Early Steig Larsson manuscripts along with a 500 year old German law book emerge from dusty library shelves in Sweden. Proof that the libraries in Sweden are filled to the brim with books that nobody touches and that lie in rooms that nobody visits came to light last week with two separate revelations.
In the Stockholm library, several unpublished manuscripts by the late and now famous writer Steig Larsson were found stuffed into a periodical called the "Jules Verne Magazine."
He had sent the manuscripts to the library in hopes of getting them published. The works were written around 1970 when Larsson was merely 17 years old, prior to starting his career as a journalist. Cautioning that they might not hold the measure of quality of the Millennium Trilogy - which has been translated into 30 languages, made into a movie and become a bestseller on US and international bookshelves - the local librarian described the resurfaced works as being in the category of science fiction.
Although there isn't any particular season for libraries to descend into their cellars and storage vaults for "spring cleaning," the last weeks also saw a relatively nearby library in Sundsvall announce that they, too, had dusted off their shelves and discovered treasures - this time, dating back over 500 years.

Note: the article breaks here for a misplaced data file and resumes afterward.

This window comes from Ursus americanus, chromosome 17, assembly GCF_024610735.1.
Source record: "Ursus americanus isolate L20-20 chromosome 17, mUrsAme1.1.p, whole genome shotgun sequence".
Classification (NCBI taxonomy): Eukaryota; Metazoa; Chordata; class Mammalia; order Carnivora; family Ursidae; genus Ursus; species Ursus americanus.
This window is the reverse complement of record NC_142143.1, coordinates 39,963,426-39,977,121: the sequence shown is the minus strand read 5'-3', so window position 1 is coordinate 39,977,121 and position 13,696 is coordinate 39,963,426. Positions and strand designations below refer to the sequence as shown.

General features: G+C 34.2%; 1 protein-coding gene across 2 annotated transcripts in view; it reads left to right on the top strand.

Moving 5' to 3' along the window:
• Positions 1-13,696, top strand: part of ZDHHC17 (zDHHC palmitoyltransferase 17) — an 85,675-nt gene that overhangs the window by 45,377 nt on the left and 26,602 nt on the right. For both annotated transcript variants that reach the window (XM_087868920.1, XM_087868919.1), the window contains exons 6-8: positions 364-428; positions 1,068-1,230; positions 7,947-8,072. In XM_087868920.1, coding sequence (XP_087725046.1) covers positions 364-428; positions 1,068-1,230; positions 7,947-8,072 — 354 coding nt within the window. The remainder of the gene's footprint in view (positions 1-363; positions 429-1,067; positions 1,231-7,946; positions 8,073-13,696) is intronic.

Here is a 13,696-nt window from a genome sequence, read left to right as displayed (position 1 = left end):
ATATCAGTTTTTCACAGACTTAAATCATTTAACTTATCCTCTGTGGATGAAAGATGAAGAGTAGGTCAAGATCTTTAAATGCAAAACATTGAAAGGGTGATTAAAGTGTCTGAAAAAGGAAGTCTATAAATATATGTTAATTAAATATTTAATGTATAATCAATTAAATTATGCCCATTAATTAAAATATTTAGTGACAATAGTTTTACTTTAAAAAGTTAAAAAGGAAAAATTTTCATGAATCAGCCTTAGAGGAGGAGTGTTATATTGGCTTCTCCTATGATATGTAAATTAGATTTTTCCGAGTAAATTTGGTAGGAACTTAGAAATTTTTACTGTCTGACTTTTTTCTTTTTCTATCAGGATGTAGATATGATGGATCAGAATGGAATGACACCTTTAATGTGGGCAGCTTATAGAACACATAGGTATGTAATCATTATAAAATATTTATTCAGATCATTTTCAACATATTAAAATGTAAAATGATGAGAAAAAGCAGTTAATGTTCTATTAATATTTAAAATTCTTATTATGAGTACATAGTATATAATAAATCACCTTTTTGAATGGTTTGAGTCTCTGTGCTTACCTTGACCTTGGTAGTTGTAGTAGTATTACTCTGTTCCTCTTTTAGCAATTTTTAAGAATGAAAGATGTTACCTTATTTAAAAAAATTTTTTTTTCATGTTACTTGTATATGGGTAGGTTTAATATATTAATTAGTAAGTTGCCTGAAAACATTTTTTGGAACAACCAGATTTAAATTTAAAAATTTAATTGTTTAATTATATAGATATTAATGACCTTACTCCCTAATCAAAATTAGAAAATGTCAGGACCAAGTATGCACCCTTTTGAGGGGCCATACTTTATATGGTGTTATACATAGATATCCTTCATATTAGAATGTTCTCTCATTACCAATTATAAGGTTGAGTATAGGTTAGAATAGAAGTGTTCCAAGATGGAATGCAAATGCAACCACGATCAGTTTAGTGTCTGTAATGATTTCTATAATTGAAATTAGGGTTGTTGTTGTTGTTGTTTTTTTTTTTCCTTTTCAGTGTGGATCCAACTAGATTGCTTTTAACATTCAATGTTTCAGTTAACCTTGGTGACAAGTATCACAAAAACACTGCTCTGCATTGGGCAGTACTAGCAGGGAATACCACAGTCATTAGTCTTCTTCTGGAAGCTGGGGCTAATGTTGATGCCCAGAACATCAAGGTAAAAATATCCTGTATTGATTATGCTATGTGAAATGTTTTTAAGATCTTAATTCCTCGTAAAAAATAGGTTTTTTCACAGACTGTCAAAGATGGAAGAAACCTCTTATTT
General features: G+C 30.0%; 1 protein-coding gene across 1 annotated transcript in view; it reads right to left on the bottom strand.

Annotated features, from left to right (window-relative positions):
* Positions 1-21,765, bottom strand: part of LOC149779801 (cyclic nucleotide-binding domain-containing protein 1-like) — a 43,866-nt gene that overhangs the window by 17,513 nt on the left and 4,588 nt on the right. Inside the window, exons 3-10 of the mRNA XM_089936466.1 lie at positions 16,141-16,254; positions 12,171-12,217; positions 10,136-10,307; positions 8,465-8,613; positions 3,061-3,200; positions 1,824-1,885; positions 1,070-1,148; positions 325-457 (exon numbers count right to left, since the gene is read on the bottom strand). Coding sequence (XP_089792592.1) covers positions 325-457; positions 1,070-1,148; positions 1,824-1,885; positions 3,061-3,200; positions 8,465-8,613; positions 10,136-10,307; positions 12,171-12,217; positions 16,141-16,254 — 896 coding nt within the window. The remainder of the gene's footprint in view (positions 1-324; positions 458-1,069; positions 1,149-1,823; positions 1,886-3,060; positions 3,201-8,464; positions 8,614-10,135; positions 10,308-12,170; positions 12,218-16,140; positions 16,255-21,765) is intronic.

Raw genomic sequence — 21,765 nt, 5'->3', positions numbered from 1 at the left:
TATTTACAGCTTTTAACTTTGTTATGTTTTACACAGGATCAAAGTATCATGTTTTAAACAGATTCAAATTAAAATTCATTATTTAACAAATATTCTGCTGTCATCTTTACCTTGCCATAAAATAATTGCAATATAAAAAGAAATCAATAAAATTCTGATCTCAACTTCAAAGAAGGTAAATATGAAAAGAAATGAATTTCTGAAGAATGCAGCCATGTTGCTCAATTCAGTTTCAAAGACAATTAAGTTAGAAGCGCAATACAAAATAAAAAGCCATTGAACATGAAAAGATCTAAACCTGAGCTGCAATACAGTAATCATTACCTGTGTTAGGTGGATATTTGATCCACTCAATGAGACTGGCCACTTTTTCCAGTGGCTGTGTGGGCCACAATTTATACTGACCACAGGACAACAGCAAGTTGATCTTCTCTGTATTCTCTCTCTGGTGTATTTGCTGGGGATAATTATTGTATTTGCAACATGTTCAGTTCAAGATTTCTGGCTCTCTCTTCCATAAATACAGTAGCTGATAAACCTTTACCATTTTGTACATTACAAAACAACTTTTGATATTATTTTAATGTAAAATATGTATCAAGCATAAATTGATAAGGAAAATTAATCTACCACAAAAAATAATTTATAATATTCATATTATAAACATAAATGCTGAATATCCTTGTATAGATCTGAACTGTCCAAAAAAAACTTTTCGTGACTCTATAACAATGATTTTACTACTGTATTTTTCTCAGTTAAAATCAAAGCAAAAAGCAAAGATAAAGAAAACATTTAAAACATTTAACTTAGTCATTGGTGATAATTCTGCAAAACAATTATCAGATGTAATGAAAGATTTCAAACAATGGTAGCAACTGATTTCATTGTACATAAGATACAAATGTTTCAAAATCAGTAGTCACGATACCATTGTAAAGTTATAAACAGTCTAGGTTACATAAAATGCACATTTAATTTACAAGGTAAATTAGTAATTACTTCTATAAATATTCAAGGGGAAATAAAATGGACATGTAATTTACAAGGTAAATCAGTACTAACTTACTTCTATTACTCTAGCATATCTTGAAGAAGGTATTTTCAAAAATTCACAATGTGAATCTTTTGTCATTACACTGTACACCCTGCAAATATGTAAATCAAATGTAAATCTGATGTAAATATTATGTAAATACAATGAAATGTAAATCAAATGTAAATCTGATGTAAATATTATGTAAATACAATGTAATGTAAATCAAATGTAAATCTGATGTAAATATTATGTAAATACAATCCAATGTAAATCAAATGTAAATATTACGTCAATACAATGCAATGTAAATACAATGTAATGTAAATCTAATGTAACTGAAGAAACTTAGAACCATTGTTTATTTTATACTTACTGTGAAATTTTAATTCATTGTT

A parcel in a donation to the library nearly a hundred years ago by a local physician - and which was possibly not closely examined until last week - the new find turned up a handwritten German book of legal codes, the Sachsenspiegel, that was originally written in the 1200s in Low German by the Saxon nobleman, Eike von Repgau. This copy was dated 1481 and was also handwritten, although movable type plus printing presses had just been discovered about 40 years earlier by Johannes Gutenberg.
According to museum curators, only one other copy of the manuscript is known to have survived, and that one is housed in the Royal Danish Library in Copenhagen. As far as the start of the 20th century, the contents of the Sachsenspiegel book constituted a basis for considerable hunks of basic German law. Observers said was in good condition considering its age, and now, it will be preserved at the Swedish National Library (Kungliga Biblioteket) in Stockholm.
The Sachsenspiegel, the most important law book and legal code of the German Middle Ages. Written around 1220 as a record of existing law. Here: Illustration of the choosing of the king.